Stroud has been playing both ends against the middle and it’s all about to fall down around his ears.
Stroud’s cover story is that he is looking for a missing link in a high-powered political-industrial deal. Meanwhile, it appears that there are some dubious dealings going on behind the scenes at Janoth Enterprises that have nothing to do with Pauline Delos. During his investigation, Stroud learns that there is a leak within the organization that is strengthening a rival company, Jennett-Donohue, for a takeover of Janoth’s empire. Fearing ingeniously refers to this treachery with the title for a painting Stroud purchased on his last night out with Pauline – The Temptation of St. Judas. However, the identity of the traitor is never properly revealed.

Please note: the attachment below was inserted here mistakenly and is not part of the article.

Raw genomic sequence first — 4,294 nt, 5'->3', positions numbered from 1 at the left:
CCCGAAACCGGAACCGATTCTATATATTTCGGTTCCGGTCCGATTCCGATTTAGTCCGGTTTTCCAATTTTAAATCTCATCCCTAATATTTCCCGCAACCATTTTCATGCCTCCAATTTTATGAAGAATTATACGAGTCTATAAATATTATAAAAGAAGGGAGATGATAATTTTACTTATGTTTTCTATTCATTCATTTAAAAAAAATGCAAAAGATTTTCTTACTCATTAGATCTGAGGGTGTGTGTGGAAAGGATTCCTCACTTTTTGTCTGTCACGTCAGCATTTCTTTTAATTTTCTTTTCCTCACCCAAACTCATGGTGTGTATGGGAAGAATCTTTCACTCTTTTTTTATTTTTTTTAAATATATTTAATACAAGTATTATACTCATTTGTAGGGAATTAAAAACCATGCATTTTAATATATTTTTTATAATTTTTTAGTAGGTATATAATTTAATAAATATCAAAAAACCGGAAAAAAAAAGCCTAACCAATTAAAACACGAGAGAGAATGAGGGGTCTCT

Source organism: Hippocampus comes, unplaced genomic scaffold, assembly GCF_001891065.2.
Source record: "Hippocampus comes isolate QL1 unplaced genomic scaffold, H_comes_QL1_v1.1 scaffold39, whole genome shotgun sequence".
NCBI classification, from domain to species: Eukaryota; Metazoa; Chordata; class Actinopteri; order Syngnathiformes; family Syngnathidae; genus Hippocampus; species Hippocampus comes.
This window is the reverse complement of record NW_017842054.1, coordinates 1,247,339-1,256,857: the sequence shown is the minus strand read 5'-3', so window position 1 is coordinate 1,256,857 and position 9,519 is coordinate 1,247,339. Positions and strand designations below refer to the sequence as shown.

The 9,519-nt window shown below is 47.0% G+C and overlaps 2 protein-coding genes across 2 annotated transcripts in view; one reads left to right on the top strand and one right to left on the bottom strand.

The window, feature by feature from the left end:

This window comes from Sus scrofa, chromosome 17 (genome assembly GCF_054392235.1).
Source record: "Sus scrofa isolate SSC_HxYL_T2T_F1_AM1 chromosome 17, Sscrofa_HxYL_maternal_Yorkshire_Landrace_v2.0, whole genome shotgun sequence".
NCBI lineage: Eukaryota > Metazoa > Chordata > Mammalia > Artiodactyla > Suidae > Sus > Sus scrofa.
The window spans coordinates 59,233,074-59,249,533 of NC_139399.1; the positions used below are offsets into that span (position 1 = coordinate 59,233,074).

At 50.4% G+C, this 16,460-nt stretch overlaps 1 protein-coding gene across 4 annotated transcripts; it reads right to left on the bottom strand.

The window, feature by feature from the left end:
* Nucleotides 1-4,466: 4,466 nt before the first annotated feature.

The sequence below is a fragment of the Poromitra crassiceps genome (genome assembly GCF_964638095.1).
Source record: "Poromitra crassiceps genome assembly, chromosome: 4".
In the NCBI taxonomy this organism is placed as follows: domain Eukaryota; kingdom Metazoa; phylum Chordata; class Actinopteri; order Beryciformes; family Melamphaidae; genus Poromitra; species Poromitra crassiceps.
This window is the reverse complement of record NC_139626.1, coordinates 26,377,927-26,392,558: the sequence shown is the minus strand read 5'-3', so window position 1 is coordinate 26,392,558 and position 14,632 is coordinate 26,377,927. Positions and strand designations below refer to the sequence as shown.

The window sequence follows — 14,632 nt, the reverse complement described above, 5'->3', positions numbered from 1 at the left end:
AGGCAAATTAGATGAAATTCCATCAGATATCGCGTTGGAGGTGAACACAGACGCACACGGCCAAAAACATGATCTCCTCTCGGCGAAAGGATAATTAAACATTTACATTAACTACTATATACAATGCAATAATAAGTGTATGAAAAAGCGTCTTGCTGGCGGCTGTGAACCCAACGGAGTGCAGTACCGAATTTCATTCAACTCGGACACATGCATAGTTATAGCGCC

The Big Clock ends abruptly and ironically illogical in its chronological structure. From approximately 8:30 pm to “the rest of the day”, Stroud speaks of making dinner dates and buying tickets for a show that night. Then a page later he’s talking about that afternoon. Perhaps Fearing is making an overly conscious effort to subvert “the big clock” by this shift in hour. He may be suggesting that there are no nicely-wrapped conclusions in life by never explaining the circumstances behind the novel’s business intrigue. He does this by using a story that Stroud tells his daughter with a moral of not pulling at any “loose threads.”